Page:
Sub Standards, Part 1: Respect My Subs, or Else

It is not uncommon for riders to play favorites when it comes to which indoor cycling classes they will take. As instructors, we see our regulars every week. They often go out of their way to tell us how good of a job we are doing and how much they loved the whooping we just planted on them. The indoor cycling world spins happily on its axis week to week, and all is well until…we need to find someone to substitute our class. Chaos. Struggle. Picketing. Riots. Panic.


  1. First of all, I have to say: Fantastic topic, and awesome article!!! Thank you Jennifer and Tom, for being the best team a cycling instructor could ask for.
    I have my own studio, and I hear from my regular riders who are not happy when I have a sub. It is an evolution that we are going through as I am doing more traveling and asking others to teach. Here are some of my thoughts and observations:
    First of all, I do not like to use the word sub because it sets up a situation in which that person is automatically being compared to me. The word sub is not accurate. That person is not a substitute. That person is a teacher. Period. No one can be my substitute. I cannot be anyone else’s substitute. Rather, I tell my riders that there will be a teacher named such and such who will be teaching the classes on Wednesday.
    In terms of keeping it real, I talk with my regulars about how to train themselves properly no matter what the teacher is saying-including me. If I am getting carried away with some drill, I want my riders to keep their heads and dial it down-no matter what I am saying. I want them to know when to hold ’em and know when to fold ’em-to listen to themselves first and foremost. That way, when there is a teacher that they are not familiar with, they will know what to do to get the training they are there to get, and be safe.
    That being said, I also emphasize the importance of being part of the team, and supporting the person who is teaching. Honestly, the group at the studio where I teach is very sensitive and supportive of teachers, and they are always on the lookout for what that teacher did right. But I do hear about the stuff that my riders did not like about the teacher. In my five years of owning my studio, I have had only teacher that my students asked me not to have back again. I am cool with that.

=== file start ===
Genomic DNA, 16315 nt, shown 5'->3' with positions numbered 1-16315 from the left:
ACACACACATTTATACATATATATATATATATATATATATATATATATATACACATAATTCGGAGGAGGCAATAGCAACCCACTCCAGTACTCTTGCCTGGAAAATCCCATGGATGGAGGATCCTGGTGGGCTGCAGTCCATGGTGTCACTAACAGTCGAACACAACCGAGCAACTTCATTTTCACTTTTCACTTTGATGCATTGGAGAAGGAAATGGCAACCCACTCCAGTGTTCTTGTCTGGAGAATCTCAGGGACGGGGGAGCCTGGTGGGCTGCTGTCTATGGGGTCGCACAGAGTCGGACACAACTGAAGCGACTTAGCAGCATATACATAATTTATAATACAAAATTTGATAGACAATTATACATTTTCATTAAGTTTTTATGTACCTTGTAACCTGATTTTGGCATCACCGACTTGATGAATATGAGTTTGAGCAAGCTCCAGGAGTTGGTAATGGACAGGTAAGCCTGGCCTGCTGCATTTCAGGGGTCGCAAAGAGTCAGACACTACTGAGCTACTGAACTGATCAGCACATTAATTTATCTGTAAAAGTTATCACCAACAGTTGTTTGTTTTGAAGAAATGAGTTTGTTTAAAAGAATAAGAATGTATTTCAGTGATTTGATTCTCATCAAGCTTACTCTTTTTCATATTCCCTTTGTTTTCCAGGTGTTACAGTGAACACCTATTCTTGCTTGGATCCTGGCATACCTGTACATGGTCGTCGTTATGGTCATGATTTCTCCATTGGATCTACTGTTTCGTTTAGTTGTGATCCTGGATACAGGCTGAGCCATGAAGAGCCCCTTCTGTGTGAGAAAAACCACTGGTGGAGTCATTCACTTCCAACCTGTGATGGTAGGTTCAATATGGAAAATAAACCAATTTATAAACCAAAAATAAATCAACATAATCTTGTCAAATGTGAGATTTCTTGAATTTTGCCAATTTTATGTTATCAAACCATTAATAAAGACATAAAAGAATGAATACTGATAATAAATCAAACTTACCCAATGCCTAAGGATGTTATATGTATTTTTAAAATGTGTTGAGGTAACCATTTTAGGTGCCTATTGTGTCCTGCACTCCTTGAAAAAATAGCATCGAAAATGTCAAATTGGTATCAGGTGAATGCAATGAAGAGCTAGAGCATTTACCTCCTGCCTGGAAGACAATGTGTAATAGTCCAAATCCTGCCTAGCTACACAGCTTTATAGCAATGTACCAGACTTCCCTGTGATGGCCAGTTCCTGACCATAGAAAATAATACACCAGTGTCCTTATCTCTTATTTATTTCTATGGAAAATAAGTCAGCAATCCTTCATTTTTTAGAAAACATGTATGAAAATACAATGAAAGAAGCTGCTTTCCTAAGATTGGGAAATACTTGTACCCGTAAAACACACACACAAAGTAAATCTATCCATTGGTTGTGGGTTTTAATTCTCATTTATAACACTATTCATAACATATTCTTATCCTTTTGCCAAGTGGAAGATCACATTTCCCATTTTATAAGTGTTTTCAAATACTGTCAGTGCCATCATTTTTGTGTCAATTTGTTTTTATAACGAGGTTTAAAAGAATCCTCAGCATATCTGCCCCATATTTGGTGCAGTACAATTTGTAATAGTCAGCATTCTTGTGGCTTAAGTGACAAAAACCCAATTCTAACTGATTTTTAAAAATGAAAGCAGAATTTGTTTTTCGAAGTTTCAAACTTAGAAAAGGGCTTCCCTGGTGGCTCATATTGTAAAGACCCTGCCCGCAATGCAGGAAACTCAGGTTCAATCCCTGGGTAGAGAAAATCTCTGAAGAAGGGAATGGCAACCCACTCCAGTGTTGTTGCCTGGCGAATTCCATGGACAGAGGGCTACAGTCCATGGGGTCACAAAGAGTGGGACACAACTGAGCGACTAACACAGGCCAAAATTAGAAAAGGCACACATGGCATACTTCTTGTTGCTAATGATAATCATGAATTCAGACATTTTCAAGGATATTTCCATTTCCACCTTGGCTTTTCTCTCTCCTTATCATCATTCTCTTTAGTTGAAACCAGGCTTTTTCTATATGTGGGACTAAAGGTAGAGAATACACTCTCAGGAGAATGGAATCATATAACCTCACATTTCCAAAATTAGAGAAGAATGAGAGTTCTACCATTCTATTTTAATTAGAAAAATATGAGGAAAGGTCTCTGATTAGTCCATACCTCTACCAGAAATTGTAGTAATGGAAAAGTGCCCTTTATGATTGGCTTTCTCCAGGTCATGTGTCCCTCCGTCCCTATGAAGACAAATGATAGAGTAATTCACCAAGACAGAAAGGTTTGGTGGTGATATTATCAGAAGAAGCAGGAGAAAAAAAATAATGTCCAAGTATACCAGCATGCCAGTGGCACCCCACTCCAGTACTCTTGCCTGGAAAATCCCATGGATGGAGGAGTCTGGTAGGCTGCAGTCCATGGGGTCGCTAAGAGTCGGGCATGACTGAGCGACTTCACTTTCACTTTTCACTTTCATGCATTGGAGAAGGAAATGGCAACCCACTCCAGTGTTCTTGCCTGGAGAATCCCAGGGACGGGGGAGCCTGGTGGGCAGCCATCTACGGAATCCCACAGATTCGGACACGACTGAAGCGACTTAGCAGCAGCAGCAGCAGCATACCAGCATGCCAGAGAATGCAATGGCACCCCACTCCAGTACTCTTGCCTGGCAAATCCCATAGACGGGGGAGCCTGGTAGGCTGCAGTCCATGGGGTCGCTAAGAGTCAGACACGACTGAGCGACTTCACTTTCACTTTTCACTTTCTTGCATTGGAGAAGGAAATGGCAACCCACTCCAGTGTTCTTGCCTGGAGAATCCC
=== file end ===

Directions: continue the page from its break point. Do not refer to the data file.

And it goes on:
If I want my riders to be respectful and not judgmental, I ask myself if I am being judgmental-am I saying all of the right words but giving the subtle signals that I feel better than that person? It starts with me. So, I take what goes on when I am not there as a reflection of my management of my classes. It is a tough standard to live up to, but I am responsible ultimately no matter who is teaching.

  2. Great post Tom,

    In the past Jennifer, Tom and I have had some spirited discussions on various topics. BUT ON THIS WE AGREE COMPLETELY!!!

    Subs are the lifeblood of group exercise. Moreover, at most facilities it is our job to find a sub. Unlike almost any other place of work, we cannot not just call in sick or plan a vacation or business trip. We must make sure our classes are covered. We do the best we can for our riders not for ourselves. The subs from our A list are not always available.

    And speaking to the ‘B’ Team subs out there. If you get the chance to sub for the Tom Scotto’s or Jennifer Sage’s of the industry, consider it your chance to raise your game in pursuit of your own very popular regularly scheduled class. Subbing is a great way to gain experience especially when subbing for the very popular instructor.

    As for style, it goes both ways as well. God help the keep-it-real sub that is pinch hitting for a soul cycle like instructor. It has happened to me. I arrive to sub a class and riders have already selected their upper body weights. OMG! I tell everyone to put the weights aside while we warm up and then conveniently forget all about them.

    I always enjoyed subbing. There were some classes that just would not cut me any slack. Still, I looked on it as a challenge to win them over. Nothing like an aggressive warm-up, a few steep hills followed by some explosive efforts to wear even the most loyal down.

    I’m looking forward to part 2 & 3.

  3. This is a subject you won’t find anywhere else. And it’s so important. Our subs are our lifelines at times, so the more they feel welcome, the easier it is for us to find them.

    Thanks Tom!

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